What is Gluten?

by Carol Kicinski on October 2, 2010

What is Gluten? Image

First of all let me just make this perfectly clear – I am not a doctor! Nor am I a scientist, a nutritionist or any kind of practitioner of any sort – except maybe I perform some black magic in the kitchen! This is just what I have learned from 15 years of research and personal experience.  Dr Vikki Peterson, wrote the best book I have read on gluten.

What is gluten?

Gluten is a sticky protein found in wheat, rye and barley. It is also in most oats – not because of the oat itself but because of the way it is processed. It is what makes pizza dough so stretchy, bread rise and pasta hold together.

Remember when you were a kid and you made paper-mache with paper, flour and water?  Well, the paper and water were not sticky.  The “glue” came from the flour!  That’s “gluten”.  It’s even the same root word – “glue”!

Gluten is a substance that can make your body pretty ill if you can’t tolerate it.

To get a good a more technical explanation, click here.

How can gluten affect the body?

Well…understanding how it is “glue” gives you a clue now. It gums-up-the-works.! It literally gums-up the lower intestine and food absorbson becomes minimized (leaving a person always “hungry”) and a lot of other problems arise.

People who can not tolerate gluten can suffer from a wide variety of aliments including seizures, bloating, intestinal problems, compromised immune systems, depression, anxiety, ADHA (Attention Deficit Hyperactivity Disorder), autism, adrenal exhaustion, and thyroid problems just to name a few of the not so pleasant results.

Who has it?

Approximately 1 in 130 people has the worst reaction, now labeled, “Celiac Disease” – the most violent reaction in which one can end up in the hospital from gluten intake.

Approximately 7% to 8% have a strong  “gluten intolerance” – get headaches, bloated stomachs, intestinal problems etc.

In September 2010, on the Oprah Winfrey Show, Dr. Christiane Northrup, author of Women’s Bodies, Women’s Wisdom and The Wisdom of Menopause, stated that 1 out of every 4 women suffer from gluten intolerance.

About a quarter of U.S. adults (25% of the population) ) are either trying to reduce or completely avoid gluten in their diets, according to the marketing firm, NPD (National Product Development) Group Inc.

Some people find they simply “feel better”, don’t “feel so bloated” after a meal and many commonly find that their diet “all of a sudden works” when they cut out the gluten!

What’s the cure?

Unfortunately there is no CURE for gluten intolerance or Celiac Disease. The only thing you can do is stay away from gluten. Don’t eat it! Most people will start to feel better with in days of removing gluten from their diets if they can’t tolerate it.  It’s one health issue that you don’t take a pill for!!  You just stop eating gluten!!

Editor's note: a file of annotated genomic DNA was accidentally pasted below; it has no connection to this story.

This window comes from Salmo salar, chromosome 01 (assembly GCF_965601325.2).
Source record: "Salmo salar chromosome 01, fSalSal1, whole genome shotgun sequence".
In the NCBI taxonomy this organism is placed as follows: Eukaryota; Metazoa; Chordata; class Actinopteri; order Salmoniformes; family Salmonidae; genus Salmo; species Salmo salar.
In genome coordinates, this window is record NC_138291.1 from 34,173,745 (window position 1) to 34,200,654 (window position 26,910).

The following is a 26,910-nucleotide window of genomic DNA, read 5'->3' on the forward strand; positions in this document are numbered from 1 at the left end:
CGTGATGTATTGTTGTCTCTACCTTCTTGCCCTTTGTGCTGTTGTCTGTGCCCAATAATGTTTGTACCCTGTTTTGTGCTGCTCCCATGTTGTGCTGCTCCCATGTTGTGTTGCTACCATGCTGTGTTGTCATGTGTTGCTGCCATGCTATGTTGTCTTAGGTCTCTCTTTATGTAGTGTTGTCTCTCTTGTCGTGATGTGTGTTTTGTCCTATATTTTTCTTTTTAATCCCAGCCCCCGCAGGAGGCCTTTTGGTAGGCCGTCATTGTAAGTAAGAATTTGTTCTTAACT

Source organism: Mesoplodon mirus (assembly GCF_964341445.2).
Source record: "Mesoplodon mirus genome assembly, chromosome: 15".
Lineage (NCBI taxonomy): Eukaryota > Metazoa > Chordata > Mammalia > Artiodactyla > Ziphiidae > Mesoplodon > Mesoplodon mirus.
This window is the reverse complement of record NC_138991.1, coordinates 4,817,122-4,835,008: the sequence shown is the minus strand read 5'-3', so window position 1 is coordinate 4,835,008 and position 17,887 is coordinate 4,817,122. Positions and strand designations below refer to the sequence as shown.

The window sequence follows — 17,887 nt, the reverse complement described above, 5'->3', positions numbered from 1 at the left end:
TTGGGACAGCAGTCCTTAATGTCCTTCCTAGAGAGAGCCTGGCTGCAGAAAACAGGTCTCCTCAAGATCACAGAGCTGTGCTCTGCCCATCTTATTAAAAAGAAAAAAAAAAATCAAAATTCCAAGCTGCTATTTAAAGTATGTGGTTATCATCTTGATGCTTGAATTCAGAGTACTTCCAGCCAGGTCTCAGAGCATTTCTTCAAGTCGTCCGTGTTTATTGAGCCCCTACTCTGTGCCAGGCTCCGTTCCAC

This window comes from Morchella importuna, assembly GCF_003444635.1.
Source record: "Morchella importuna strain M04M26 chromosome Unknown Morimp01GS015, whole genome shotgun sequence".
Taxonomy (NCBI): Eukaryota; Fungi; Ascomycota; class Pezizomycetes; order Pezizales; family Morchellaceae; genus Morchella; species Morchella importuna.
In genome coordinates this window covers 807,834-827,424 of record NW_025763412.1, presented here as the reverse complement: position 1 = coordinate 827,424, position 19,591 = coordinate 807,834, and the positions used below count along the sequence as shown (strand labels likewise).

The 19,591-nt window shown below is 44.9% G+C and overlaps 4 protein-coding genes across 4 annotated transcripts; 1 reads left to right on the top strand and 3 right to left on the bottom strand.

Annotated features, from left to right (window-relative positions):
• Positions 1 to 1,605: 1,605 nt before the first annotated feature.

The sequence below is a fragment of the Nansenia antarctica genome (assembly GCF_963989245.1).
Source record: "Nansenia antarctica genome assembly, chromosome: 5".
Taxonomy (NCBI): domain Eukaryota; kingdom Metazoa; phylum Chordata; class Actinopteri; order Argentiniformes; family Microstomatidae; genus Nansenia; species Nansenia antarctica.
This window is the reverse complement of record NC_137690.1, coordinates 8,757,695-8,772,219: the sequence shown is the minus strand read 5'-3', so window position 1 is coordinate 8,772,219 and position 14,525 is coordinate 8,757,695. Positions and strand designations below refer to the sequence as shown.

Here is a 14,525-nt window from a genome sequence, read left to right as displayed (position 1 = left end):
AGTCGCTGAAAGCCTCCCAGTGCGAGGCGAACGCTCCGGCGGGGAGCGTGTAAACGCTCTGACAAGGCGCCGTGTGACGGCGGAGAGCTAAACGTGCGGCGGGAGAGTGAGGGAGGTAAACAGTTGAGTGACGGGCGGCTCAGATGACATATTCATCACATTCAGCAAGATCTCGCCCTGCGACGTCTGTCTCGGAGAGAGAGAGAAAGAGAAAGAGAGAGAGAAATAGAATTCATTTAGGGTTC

Where does it hide?

Now staying away from gluten sounds simple enough. OK, no more bread, pizza, pasta. Piece of cake (pardon the pun!) Oh, if only it were that simple.

Unfortunately gluten hides out in many places you would not immediately think. Like jelly beans, popsicles, processed meats, canned tomato soup, soy sauce. A huge amount of processed food contains gluten. As does some lipstick, soaps, shampoos, toothpaste, vitamins, nutritional supplements and medicine.

Some things to look out for on food labels include:

modified food starch



textured vegetable protein


caramel color


soy sauce

For a good list of safe products click here and unsafe products click here.

The point is BEWARE.


Educate yourself. Don’t just assume that the turkey you are about to put in your mouth is safe. (Yes, some turkey brands contain gluten!!!)

So what now?

My philosophy is not to focus on what you CAN’T EAT but to focus what you CAN EAT. There is a whole big beautiful world of naturally gluten-free foods out there! Vegetables, fruit, unprocessed meats, most cheeses, fish, seafood.

The world of gluten-free eating is abundant!

There are also really great gluten-free alternatives for breads, cookie, pastries and cakes.

My advice is first stay away from the gluten-free alternatives until your taste buds have a chance to re-adjust or until you find the ones that TASTE GOOD! Continue to experiment. Find the brands you like.

Buy an automatic bread maker and utilize the gluten-free bread mixes and enjoy freshly baked gluten-free bread.

Personally, I can live without bread and pasta. What I can’t live without is good health, vigor and energy.  Learn to cook gluten free and all the breads and pastas become yours again!

Celebrate the abundance of gluten-free living and the rewards will be plentiful.

You might want to get my booklet (it’s FREE) on Setting Up Your Gluten Free Kitchen – it’s on the top, right side of this page.

You can always email me with questions – I read all emails – no auto-responders!

I hope this helps a little!



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